Tar sands: Europe's complicity in Canada's climate crimes

3 December 2015

Europe must close its doors to tar sands if it is to avoid climate catastrophe, say European and Canadian environmental organisations in a new report published today. As the international climate talks in Paris continue, the new Canadian government continues to back the tar sands, which will undermine global efforts to tackle climate change.

Because the European Union failed to discourage the use of tar sands with its Fuel Quality Directive, tar sands continue to arrive in Europe, with almost three quarters of Europe's oil refineries tar-sands-ready. Tar sands, one of the most environmentally devastating fuels in production, must not continue to expand. Plans must be put in motion now to transition to 100% fossil-fuel-free in order to keep global warming below 2°C.

Colin Roche, extractive industries campaigner for Friends of the Earth Europe said: "Europe must close its doors to climate-killing fuels like tar sands, and Canada must stop digging them up. The first shipments have already arrived in Europe. If we're to keep global warming below 2°C we urgently need to make sure tar sands stay in the ground and ban tar sands on the European market."

While the new Canadian and Albertan governments have made some good commitments on climate action, according to the organisations, they continue to support expanded tar sands extraction. Albertan premier Rachel Notley's newly released climate plan features important steps for phasing out coal and supporting renewable energy, but the proposed emissions cap allows for a close to 40% increase in tar sands production. Prime Minister Trudeau's new Foreign Affairs Minister Stéphane Dion recently gave support for 'sustainable development' in Canada's tar sands.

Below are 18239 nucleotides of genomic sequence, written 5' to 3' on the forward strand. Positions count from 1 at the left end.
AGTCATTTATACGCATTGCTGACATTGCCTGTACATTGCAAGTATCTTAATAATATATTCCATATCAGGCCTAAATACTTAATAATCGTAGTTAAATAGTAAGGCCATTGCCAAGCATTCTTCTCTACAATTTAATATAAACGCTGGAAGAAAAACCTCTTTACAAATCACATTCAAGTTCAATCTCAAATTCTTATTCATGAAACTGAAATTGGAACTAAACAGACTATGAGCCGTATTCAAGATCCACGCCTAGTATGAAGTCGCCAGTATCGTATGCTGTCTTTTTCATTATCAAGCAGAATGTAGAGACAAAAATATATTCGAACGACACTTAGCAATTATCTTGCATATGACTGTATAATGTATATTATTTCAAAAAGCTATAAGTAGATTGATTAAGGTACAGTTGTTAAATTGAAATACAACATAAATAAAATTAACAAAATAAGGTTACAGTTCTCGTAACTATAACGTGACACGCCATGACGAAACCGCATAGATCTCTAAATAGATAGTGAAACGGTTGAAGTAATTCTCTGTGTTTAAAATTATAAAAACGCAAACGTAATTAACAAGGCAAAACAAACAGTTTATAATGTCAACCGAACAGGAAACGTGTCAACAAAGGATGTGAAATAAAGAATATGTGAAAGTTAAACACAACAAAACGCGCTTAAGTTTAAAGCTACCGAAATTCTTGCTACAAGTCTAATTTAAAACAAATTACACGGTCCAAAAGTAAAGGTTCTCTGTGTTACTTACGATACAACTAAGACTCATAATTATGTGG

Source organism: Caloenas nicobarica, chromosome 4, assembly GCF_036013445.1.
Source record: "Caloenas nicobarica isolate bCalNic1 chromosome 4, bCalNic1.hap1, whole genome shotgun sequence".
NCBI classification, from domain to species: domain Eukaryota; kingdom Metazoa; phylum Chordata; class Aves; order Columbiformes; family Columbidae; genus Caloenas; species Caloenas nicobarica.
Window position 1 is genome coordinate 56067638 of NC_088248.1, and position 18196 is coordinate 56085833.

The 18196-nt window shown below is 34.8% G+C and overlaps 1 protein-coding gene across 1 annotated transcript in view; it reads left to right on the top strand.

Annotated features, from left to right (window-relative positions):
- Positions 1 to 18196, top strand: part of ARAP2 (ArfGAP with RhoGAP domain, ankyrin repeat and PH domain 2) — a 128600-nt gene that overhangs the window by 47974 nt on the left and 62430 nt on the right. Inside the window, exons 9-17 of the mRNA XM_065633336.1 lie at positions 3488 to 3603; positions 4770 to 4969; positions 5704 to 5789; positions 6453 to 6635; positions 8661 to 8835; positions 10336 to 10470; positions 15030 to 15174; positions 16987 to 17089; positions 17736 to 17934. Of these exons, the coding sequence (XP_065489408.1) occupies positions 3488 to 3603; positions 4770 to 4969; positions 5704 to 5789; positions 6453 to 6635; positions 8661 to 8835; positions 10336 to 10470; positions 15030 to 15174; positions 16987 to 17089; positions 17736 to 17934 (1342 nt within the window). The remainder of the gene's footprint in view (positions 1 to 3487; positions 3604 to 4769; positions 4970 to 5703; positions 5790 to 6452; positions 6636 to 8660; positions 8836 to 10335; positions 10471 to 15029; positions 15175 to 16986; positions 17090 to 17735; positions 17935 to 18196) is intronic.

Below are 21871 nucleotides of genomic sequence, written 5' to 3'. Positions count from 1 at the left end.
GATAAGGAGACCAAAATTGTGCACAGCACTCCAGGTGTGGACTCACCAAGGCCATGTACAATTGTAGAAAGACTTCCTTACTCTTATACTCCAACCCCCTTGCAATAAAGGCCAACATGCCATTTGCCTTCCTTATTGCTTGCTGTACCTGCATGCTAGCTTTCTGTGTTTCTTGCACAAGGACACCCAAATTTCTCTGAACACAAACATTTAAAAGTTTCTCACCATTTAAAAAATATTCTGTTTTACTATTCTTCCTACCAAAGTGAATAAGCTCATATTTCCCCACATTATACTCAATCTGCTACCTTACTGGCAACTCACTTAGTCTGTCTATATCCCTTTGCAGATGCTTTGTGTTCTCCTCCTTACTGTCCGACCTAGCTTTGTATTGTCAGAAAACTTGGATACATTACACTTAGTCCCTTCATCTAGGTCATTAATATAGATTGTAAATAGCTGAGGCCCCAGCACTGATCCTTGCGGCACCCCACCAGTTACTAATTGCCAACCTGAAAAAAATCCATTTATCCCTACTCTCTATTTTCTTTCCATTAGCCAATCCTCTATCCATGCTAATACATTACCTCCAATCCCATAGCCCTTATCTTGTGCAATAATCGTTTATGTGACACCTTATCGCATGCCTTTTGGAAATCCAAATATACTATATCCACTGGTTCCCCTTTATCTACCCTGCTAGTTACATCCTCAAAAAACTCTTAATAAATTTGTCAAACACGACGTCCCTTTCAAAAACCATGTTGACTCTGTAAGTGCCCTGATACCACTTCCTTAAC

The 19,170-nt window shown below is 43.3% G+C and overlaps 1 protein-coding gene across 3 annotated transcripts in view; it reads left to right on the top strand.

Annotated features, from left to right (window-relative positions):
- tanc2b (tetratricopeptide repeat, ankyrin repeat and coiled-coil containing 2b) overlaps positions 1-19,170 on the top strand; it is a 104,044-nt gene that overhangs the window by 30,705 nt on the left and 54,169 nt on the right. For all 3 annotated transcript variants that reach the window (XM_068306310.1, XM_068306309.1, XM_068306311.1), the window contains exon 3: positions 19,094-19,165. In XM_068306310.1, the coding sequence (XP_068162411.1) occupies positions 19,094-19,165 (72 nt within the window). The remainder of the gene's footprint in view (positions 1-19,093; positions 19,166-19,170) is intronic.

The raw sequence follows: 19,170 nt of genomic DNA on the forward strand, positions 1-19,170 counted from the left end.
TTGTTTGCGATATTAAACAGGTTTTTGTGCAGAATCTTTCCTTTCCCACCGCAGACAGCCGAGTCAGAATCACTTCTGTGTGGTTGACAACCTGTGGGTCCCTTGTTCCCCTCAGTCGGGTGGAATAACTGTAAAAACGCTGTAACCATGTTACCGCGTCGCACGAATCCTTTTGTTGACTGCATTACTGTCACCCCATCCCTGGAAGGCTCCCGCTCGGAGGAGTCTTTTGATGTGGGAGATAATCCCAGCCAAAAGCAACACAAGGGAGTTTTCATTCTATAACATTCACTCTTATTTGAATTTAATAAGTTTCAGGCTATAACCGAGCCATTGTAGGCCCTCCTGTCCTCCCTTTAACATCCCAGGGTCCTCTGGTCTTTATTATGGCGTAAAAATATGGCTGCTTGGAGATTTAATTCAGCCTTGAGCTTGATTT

Andrea Harden of Council of Canadians said: "The new government must recognise there's no such thing as 'sustainable' development of the tar sands. We need to do our fair share to keep temperature well below 2 degrees and that includes freezing tar sands expansion and planning for 100% fossil free future by 2050. This is critical to a credible Canadian climate change policy. While the Albertan plan is a clear shift in the right direction, climate science demands far more."

Current climate pledges made in advance of the negotiations in Paris this week leave the world on track to 3°C degrees of global warming, and potentially devastating climate impacts for billions of people.

Colin Roche continued: "We're staring climate destruction in the face, and the Canadian and European pledges for Paris are wildly inadequate. If we are to take steps towards democratic and renewable energy systems, and to keep global warming below 2°C, we need to leave tar sands in the ground."